Pittard's Ground

Pittard's GRound

A field within the great manorial East Field


Pittard's Ground (Parcel 968) was a five-acre field, rising steadily from north to south, originally within the great East Field of the Manor of Kingston.

This was possibly land owned by William Pyttarde, recorded in the 1548 Return of Chantries as the occupant of a tenement at 'Estlambroke, a property of the Chantry of the Holy Cross within St John's parish church.

At the time of the 1846 Tithe Apportionment, Pittard's Ground was owned by John Tanner Whiteley Pitcher and let to John Brooks Jnr. Pittard's Ground was used as pasture for grazing livestock. It measured 5a 1r 19p.

Pittard's Ground was bounded on the north by Great Hather Mead (Parcel 960), on the west by Louse & Jeanes Field (Parcel 976), on the south by Penny's Orchard (Parcel 975) and Penny's Close (Parcel 972) and on the east by East Field (Parcel 967).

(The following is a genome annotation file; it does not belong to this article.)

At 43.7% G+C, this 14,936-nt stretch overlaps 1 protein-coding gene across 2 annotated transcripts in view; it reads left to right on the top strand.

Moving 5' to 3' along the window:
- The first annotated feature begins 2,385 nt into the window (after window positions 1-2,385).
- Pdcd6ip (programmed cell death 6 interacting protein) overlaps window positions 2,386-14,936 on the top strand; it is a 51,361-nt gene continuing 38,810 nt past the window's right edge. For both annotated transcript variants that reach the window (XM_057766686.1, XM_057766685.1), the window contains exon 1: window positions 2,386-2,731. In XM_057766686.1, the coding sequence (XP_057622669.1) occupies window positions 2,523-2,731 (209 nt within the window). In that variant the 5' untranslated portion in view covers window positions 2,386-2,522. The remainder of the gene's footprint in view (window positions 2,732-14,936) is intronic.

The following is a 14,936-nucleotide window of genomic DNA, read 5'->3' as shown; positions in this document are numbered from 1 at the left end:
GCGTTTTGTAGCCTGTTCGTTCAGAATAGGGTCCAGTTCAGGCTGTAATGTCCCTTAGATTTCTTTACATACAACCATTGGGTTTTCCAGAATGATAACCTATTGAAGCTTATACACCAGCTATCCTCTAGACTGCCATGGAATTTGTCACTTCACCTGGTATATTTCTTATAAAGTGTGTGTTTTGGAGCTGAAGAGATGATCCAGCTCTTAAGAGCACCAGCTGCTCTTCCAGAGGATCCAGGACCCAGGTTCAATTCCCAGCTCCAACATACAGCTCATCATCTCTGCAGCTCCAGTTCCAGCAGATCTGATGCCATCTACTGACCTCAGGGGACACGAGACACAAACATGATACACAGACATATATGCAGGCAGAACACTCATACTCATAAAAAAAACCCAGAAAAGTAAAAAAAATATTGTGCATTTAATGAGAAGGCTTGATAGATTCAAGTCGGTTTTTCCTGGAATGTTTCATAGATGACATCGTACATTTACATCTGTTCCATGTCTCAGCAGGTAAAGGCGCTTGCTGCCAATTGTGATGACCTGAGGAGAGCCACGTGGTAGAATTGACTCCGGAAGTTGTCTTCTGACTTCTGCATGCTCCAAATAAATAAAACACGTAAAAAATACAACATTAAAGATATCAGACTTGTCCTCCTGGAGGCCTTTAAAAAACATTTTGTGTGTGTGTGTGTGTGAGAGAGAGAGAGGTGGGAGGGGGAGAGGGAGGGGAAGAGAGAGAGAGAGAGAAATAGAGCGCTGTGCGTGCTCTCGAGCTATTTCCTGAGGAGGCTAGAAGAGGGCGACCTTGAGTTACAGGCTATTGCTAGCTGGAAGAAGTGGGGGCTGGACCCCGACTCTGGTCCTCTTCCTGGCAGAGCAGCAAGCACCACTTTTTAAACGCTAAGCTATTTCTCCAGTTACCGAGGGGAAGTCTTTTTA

Today the former Pittard's Ground is occupied by a short distance of the houses and gardens of both sides of Rosebery Avenue, as well as the entirety of Sydling Road.

For details on historic land measurement (ie acres, roods and perches) click here.



This map, based on the descriptions in the 1589 Terrier and the 1846 Tithe Map of Yeovil shows the approximate boundaries of the Manors of Kingston and Hendford as well as the manorial three-field system used in Kingston.


A map of the great Medieval East Field of Kingston Manor showing conjectured locations of several fields based on descriptions in the 1589 Terrier.


Drawn from the 1846 Tithe Map with field names added from the 1846 Tithe Apportionment, with Pittard's Ground just below the centre (yes, I know I spelt it Pittard's Pound on the map).


The 1946 aerial survey photograph (somewhat mis-aligned at bottom left) with parcel numbers of 1846 plotted on. By this time, however, Sydling Road had been built and completely occupied the former Pittard's Ground.


The 1843 Tithe Map overlaid onto a modern map of the area.




Sydling Road seen from Rosebery Avenue - the road, together with the houses and gardens both sides, occupy almost all of the former Pittard's Ground.